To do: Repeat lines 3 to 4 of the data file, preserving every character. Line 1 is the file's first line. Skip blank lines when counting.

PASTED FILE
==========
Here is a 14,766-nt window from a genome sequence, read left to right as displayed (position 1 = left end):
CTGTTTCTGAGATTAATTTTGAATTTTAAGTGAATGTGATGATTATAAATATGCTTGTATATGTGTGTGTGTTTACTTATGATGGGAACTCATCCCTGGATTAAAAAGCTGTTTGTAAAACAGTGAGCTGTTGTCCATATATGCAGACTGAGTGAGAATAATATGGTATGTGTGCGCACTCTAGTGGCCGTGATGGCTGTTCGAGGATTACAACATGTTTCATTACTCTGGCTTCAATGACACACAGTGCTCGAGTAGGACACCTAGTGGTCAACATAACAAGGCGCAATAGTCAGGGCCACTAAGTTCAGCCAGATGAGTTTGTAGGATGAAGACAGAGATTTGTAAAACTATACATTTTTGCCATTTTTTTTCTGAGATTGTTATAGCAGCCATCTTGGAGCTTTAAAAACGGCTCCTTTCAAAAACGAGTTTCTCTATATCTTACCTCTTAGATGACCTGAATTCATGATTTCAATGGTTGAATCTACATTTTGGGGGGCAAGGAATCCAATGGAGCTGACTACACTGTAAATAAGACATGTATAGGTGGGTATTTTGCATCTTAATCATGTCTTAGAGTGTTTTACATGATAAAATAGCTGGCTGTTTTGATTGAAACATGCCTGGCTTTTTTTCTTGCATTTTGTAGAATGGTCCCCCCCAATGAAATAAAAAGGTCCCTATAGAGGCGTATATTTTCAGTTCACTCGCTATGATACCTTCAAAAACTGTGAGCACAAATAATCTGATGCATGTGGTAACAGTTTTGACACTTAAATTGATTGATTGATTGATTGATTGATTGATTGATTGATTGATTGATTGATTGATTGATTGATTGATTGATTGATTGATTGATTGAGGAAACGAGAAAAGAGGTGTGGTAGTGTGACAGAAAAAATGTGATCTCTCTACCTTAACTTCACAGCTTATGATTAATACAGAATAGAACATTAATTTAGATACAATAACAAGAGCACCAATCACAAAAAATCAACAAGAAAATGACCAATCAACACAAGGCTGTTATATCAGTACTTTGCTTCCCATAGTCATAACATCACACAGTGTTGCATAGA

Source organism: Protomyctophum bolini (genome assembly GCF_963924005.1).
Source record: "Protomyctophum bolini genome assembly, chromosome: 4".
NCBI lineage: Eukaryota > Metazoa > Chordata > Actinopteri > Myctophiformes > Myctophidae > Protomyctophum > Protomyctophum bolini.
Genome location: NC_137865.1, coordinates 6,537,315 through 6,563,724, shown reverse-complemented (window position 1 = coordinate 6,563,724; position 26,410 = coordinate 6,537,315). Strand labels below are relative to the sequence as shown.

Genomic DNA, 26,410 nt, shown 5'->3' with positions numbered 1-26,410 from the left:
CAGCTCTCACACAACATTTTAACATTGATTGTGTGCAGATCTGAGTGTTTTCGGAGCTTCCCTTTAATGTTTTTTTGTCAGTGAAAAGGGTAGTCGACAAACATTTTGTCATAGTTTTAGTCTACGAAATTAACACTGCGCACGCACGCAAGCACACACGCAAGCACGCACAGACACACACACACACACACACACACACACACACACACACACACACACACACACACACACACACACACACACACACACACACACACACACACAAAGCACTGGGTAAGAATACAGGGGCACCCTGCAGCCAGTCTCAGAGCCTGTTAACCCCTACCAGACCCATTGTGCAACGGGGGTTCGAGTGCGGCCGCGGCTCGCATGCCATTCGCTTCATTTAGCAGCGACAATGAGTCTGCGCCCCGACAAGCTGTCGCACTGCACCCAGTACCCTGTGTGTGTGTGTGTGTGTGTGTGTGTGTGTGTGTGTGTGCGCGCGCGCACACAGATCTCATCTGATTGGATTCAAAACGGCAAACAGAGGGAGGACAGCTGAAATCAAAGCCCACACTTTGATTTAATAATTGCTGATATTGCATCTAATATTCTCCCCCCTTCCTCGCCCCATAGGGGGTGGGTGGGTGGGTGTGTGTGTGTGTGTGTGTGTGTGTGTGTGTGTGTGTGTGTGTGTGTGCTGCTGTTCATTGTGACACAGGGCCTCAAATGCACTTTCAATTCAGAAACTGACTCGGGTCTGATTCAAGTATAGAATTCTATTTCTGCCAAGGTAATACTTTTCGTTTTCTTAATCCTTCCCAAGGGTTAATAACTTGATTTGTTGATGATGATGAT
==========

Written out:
Source organism: Protomyctophum bolini (genome assembly GCF_963924005.1).
Source record: "Protomyctophum bolini genome assembly, chromosome: 4".